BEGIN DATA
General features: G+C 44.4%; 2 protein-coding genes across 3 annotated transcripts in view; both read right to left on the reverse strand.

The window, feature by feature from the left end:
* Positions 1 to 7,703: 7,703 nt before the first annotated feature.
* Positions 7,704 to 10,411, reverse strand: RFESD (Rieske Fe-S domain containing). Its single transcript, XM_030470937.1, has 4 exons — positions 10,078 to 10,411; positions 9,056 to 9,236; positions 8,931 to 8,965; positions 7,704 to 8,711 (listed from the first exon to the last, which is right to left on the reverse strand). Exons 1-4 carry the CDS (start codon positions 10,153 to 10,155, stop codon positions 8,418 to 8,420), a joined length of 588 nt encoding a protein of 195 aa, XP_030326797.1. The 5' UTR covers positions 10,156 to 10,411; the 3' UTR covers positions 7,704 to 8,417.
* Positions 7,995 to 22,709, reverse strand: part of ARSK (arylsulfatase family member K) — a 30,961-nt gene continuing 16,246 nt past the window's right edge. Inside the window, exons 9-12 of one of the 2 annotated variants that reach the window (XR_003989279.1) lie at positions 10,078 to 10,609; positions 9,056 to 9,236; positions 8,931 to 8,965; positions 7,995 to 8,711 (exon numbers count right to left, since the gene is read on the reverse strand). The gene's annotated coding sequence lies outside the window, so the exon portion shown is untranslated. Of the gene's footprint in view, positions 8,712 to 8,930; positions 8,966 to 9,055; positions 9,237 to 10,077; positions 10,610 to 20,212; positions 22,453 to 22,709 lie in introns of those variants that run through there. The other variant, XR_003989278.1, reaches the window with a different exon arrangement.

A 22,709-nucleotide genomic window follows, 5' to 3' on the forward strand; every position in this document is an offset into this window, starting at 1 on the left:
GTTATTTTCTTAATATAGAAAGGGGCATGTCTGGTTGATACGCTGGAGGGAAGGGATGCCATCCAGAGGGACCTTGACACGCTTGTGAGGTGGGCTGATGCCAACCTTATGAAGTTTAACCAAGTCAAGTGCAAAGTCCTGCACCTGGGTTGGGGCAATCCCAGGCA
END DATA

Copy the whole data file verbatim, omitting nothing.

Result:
General features: G+C 44.4%; 2 protein-coding genes across 3 annotated transcripts in view; both read right to left on the reverse strand.

The window, feature by feature from the left end:
* Positions 1 to 7,703: 7,703 nt before the first annotated feature.
* Positions 7,704 to 10,411, reverse strand: RFESD (Rieske Fe-S domain containing). Its single transcript, XM_030470937.1, has 4 exons — positions 10,078 to 10,411; positions 9,056 to 9,236; positions 8,931 to 8,965; positions 7,704 to 8,711 (listed from the first exon to the last, which is right to left on the reverse strand). Exons 1-4 carry the CDS (start codon positions 10,153 to 10,155, stop codon positions 8,418 to 8,420), a joined length of 588 nt encoding a protein of 195 aa, XP_030326797.1. The 5' UTR covers positions 10,156 to 10,411; the 3' UTR covers positions 7,704 to 8,417.
* Positions 7,995 to 22,709, reverse strand: part of ARSK (arylsulfatase family member K) — a 30,961-nt gene continuing 16,246 nt past the window's right edge. Inside the window, exons 9-12 of one of the 2 annotated variants that reach the window (XR_003989279.1) lie at positions 10,078 to 10,609; positions 9,056 to 9,236; positions 8,931 to 8,965; positions 7,995 to 8,711 (exon numbers count right to left, since the gene is read on the reverse strand). The gene's annotated coding sequence lies outside the window, so the exon portion shown is untranslated. Of the gene's footprint in view, positions 8,712 to 8,930; positions 8,966 to 9,055; positions 9,237 to 10,077; positions 10,610 to 20,212; positions 22,453 to 22,709 lie in introns of those variants that run through there. The other variant, XR_003989278.1, reaches the window with a different exon arrangement.

A 22,709-nucleotide genomic window follows, 5' to 3' on the forward strand; every position in this document is an offset into this window, starting at 1 on the left:
GTTATTTTCTTAATATAGAAAGGGGCATGTCTGGTTGATACGCTGGAGGGAAGGGATGCCATCCAGAGGGACCTTGACACGCTTGTGAGGTGGGCTGATGCCAACCTTATGAAGTTTAACCAAGTCAAGTGCAAAGTCCTGCACCTGGGTTGGGGCAATCCCAGGCA